‘Anything is possible in software’

I’ve had this quoted at me numerous times by a software developer friend of mine; but he neglects to provide that crucial qualification – ‘Anything is possible in software…..given enough time, resources and money!’

And this goes right to the heart of the problem with building natural language applications because at the end of the day, to work with the degree of intelligence and humanlike behaviour necessary to be productive, they become incredibly complex and sophisticated programming projects.

They have to be able to interpret the myriad different ways of asking the same question, to have contextual awareness to understand what’s been said in the conversation before and to apply the relevant variable to the latest query, to possess a memory that can reference back to past information – at the right time and in an intelligent manner, and to be able to disambiguate between different possible answers and to choose the correct one. The list of issues to overcome goes on and on, and we’ve not even mentioned integrating with things like ASRs, TTS, web services and enterprise systems.

In short, this is heavy duty programming that typically needs to combine the skills of a programmer, with those of a skilled computational linguist, in addition to technical architects, designers and more.

Which is why there is an emerging trend of companies talking about Natural Language development platforms. But don’t think that all platforms are equal. They’re not.

The Teneo Natural Language Interaction (NLI) development platform has been developed to address the challenges of quickly building natural language applications. It has been designed with both speed and ease of use in mind. For example, the graphical approach to describing and building conversation flows is highly intuitive, allowing interactions to be built and reviewed as part of a team approach making it possible to develop it in a collaborative environment so that UX designers and domain experts can work together, even if they are scattered around the globe.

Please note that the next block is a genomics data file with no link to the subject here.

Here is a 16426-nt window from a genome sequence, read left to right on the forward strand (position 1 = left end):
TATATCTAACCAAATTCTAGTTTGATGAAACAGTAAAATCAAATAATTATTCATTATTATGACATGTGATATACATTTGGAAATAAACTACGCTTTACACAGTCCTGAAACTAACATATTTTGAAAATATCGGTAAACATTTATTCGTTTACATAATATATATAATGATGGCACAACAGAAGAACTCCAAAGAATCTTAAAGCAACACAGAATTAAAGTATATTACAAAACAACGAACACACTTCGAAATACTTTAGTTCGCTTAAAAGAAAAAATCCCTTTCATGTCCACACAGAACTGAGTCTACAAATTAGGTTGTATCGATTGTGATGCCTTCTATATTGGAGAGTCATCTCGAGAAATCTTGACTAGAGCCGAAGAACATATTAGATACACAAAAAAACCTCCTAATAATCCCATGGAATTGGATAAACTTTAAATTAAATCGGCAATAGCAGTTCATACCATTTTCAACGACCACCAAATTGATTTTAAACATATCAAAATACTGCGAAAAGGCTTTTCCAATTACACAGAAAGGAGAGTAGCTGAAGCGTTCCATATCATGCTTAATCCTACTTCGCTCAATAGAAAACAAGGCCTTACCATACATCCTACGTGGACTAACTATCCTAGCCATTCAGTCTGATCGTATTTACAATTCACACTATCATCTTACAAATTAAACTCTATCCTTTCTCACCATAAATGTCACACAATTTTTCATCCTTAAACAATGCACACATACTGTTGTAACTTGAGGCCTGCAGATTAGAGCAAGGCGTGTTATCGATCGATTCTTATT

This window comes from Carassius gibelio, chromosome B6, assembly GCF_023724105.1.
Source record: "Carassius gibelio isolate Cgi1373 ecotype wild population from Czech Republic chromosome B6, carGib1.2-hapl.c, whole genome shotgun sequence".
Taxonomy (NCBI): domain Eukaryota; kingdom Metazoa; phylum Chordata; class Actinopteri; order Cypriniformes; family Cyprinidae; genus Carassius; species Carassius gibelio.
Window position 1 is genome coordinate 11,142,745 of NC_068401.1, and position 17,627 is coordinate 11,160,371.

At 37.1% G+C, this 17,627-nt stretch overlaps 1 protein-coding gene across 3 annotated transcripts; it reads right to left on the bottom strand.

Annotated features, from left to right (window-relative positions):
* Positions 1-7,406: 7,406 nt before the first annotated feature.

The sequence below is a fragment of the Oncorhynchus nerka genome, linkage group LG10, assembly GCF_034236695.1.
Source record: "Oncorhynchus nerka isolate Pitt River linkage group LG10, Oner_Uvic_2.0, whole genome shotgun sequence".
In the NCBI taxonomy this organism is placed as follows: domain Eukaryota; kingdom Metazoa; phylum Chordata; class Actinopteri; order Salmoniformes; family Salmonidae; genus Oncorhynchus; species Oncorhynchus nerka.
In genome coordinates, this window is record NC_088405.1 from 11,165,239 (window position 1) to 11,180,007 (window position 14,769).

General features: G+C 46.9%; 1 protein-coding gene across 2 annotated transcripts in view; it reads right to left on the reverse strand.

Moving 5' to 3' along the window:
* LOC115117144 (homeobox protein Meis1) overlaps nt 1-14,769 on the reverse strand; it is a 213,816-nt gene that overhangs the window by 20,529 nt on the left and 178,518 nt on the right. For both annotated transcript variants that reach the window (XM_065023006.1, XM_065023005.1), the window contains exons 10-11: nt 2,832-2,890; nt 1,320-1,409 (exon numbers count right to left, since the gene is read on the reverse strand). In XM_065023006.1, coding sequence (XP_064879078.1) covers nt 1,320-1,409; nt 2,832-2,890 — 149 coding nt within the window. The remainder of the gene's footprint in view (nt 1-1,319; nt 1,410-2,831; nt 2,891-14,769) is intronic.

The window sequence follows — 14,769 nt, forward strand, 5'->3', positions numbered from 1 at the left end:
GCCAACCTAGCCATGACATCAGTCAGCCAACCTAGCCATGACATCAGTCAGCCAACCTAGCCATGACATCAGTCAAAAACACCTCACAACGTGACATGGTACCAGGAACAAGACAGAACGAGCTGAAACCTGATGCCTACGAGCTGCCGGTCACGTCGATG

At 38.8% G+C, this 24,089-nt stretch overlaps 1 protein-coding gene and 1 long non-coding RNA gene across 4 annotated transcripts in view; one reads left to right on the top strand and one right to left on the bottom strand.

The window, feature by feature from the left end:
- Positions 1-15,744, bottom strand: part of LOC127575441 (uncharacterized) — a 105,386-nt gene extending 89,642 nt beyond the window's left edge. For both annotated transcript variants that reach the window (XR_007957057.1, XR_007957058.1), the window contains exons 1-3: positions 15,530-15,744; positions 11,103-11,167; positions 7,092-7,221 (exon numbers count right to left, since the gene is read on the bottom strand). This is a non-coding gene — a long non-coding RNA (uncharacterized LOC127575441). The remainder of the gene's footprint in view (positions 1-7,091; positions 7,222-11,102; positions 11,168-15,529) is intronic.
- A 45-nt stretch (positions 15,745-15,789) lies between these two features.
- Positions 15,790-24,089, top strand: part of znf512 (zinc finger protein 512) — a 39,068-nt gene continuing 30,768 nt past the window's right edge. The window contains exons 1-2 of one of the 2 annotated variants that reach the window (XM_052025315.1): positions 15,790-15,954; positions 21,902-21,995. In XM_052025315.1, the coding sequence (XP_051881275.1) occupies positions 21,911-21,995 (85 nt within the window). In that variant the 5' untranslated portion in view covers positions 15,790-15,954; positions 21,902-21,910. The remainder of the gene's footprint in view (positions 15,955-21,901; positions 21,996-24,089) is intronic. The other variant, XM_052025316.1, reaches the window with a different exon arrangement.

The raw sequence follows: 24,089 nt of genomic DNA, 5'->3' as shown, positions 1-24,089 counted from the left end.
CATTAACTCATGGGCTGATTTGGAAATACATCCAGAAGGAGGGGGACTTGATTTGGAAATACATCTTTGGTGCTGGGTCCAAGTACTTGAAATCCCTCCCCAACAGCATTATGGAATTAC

Another important point to highlight is that programmers tend not to be skilled in computational linguistics, so in just the same way the final app is going to eliminate complex steps that your customer has no need or interest in knowing about, so should the natural language platform you use.

This means not just automating the majority of coding, but simplifying other areas such as language resources that use lexicon, synonyms and themes to enable hundreds of variables to be captured in a conversation without having to specify them individually in the initial creation of the app. Dialogue flows need to be easy to construct without having to guess how a customer might ask a question as well as easy to manipulate.

That’s why Teneo includes expert features such as the auto-generation capability that allows users to simply phrase typical queries, add a couple of example questions and then automatically generate the NLI logic to ensure the hundreds of different ways of asking the same question are all covered without even having to think about the logic behind the different words and phrases. This quite literally saves days and days of programming.

Another valuable capability is Teneo’s built-in ability to remember past conversations. Most ‘platforms’ rely on the capability to store variables to be built into the logic of an app’s UI, Teneo does this automatically for you.

And it can do this in 21 different languages.

The combination of all of these features allows for NLI apps to be created in much faster timescales than some high profile natural language platforms. For example, we recently helped someone build a memory feature into an app in a matter of minutes that was taking over three days with the other system. An even more dramatic example was a result of building a prototype for one of our clients who had previously been struggling for over 12 months trying to use an alternative system; using Teneo we delivered a superior prototype in just 3 days.

So, if you’re thinking about building speech-enablement into your apps – and you should because there’s no doubt it’s the future – remember, whilst anything in software is possible, not all platforms are born equal.

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